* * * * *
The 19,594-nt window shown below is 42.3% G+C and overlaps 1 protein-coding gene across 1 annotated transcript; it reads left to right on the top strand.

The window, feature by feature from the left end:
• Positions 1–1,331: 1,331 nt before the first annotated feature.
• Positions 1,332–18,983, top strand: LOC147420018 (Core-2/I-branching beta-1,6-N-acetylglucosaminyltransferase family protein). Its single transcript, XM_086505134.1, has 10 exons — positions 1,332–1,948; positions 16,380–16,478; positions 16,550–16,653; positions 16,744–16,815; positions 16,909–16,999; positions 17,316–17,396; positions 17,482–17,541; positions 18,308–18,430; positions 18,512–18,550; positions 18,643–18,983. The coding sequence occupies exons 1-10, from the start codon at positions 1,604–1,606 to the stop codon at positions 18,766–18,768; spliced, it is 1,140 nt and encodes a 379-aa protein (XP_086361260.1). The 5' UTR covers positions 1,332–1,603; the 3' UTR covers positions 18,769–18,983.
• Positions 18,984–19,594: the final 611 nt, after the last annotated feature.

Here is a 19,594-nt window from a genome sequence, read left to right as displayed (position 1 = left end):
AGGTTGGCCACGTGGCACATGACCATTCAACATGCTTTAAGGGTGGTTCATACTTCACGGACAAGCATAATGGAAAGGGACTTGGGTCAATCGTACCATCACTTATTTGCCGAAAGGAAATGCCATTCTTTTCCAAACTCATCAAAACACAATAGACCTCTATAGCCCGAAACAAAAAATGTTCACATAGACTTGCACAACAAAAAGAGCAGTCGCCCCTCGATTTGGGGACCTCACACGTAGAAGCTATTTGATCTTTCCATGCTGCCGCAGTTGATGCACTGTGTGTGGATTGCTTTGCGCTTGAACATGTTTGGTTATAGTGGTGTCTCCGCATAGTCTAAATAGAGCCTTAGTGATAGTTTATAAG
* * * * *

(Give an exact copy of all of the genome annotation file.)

The 19,594-nt window shown below is 42.3% G+C and overlaps 1 protein-coding gene across 1 annotated transcript; it reads left to right on the top strand.

The window, feature by feature from the left end:
• Positions 1–1,331: 1,331 nt before the first annotated feature.
• Positions 1,332–18,983, top strand: LOC147420018 (Core-2/I-branching beta-1,6-N-acetylglucosaminyltransferase family protein). Its single transcript, XM_086505134.1, has 10 exons — positions 1,332–1,948; positions 16,380–16,478; positions 16,550–16,653; positions 16,744–16,815; positions 16,909–16,999; positions 17,316–17,396; positions 17,482–17,541; positions 18,308–18,430; positions 18,512–18,550; positions 18,643–18,983. The coding sequence occupies exons 1-10, from the start codon at positions 1,604–1,606 to the stop codon at positions 18,766–18,768; spliced, it is 1,140 nt and encodes a 379-aa protein (XP_086361260.1). The 5' UTR covers positions 1,332–1,603; the 3' UTR covers positions 18,769–18,983.
• Positions 18,984–19,594: the final 611 nt, after the last annotated feature.

Here is a 19,594-nt window from a genome sequence, read left to right as displayed (position 1 = left end):
AGGTTGGCCACGTGGCACATGACCATTCAACATGCTTTAAGGGTGGTTCATACTTCACGGACAAGCATAATGGAAAGGGACTTGGGTCAATCGTACCATCACTTATTTGCCGAAAGGAAATGCCATTCTTTTCCAAACTCATCAAAACACAATAGACCTCTATAGCCCGAAACAAAAAATGTTCACATAGACTTGCACAACAAAAAGAGCAGTCGCCCCTCGATTTGGGGACCTCACACGTAGAAGCTATTTGATCTTTCCATGCTGCCGCAGTTGATGCACTGTGTGTGGATTGCTTTGCGCTTGAACATGTTTGGTTATAGTGGTGTCTCCGCATAGTCTAAATAGAGCCTTAGTGATAGTTTATAAG